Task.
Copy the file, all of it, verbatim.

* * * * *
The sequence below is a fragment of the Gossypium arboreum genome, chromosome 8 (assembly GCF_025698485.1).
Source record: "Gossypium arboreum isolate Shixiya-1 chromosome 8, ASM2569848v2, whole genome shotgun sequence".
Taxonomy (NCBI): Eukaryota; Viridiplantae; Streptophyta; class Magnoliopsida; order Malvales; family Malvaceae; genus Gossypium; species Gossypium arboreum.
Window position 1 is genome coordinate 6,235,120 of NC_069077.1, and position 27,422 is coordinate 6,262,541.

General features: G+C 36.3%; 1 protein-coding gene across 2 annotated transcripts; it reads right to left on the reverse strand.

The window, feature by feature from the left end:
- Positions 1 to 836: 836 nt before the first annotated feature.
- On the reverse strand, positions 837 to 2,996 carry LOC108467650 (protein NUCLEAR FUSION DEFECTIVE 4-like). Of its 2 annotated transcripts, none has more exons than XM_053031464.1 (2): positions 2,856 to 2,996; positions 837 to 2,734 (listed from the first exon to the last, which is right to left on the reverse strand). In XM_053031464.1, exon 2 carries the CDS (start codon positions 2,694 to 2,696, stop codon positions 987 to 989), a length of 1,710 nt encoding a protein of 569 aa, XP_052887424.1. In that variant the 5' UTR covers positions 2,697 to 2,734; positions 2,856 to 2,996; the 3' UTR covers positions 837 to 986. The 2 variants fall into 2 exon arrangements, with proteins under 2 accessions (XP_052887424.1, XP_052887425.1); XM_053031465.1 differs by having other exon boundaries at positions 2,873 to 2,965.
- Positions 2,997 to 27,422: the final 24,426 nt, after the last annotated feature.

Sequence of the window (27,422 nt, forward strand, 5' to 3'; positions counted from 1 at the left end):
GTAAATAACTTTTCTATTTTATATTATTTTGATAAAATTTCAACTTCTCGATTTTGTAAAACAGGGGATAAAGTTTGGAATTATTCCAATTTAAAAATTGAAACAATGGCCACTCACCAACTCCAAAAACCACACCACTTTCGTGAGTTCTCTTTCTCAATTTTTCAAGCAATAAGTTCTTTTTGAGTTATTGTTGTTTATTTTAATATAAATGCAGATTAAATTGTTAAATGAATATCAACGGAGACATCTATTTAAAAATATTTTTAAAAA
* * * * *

The sequence below is a fragment of the Gossypium arboreum genome, chromosome 8 (assembly GCF_025698485.1).
Source record: "Gossypium arboreum isolate Shixiya-1 chromosome 8, ASM2569848v2, whole genome shotgun sequence".
Taxonomy (NCBI): Eukaryota; Viridiplantae; Streptophyta; class Magnoliopsida; order Malvales; family Malvaceae; genus Gossypium; species Gossypium arboreum.
Window position 1 is genome coordinate 6,235,120 of NC_069077.1, and position 27,422 is coordinate 6,262,541.

General features: G+C 36.3%; 1 protein-coding gene across 2 annotated transcripts; it reads right to left on the reverse strand.

The window, feature by feature from the left end:
- Positions 1 to 836: 836 nt before the first annotated feature.
- On the reverse strand, positions 837 to 2,996 carry LOC108467650 (protein NUCLEAR FUSION DEFECTIVE 4-like). Of its 2 annotated transcripts, none has more exons than XM_053031464.1 (2): positions 2,856 to 2,996; positions 837 to 2,734 (listed from the first exon to the last, which is right to left on the reverse strand). In XM_053031464.1, exon 2 carries the CDS (start codon positions 2,694 to 2,696, stop codon positions 987 to 989), a length of 1,710 nt encoding a protein of 569 aa, XP_052887424.1. In that variant the 5' UTR covers positions 2,697 to 2,734; positions 2,856 to 2,996; the 3' UTR covers positions 837 to 986. The 2 variants fall into 2 exon arrangements, with proteins under 2 accessions (XP_052887424.1, XP_052887425.1); XM_053031465.1 differs by having other exon boundaries at positions 2,873 to 2,965.
- Positions 2,997 to 27,422: the final 24,426 nt, after the last annotated feature.

Sequence of the window (27,422 nt, forward strand, 5' to 3'; positions counted from 1 at the left end):
GTAAATAACTTTTCTATTTTATATTATTTTGATAAAATTTCAACTTCTCGATTTTGTAAAACAGGGGATAAAGTTTGGAATTATTCCAATTTAAAAATTGAAACAATGGCCACTCACCAACTCCAAAAACCACACCACTTTCGTGAGTTCTCTTTCTCAATTTTTCAAGCAATAAGTTCTTTTTGAGTTATTGTTGTTTATTTTAATATAAATGCAGATTAAATTGTTAAATGAATATCAACGGAGACATCTATTTAAAAATATTTTTAAAAA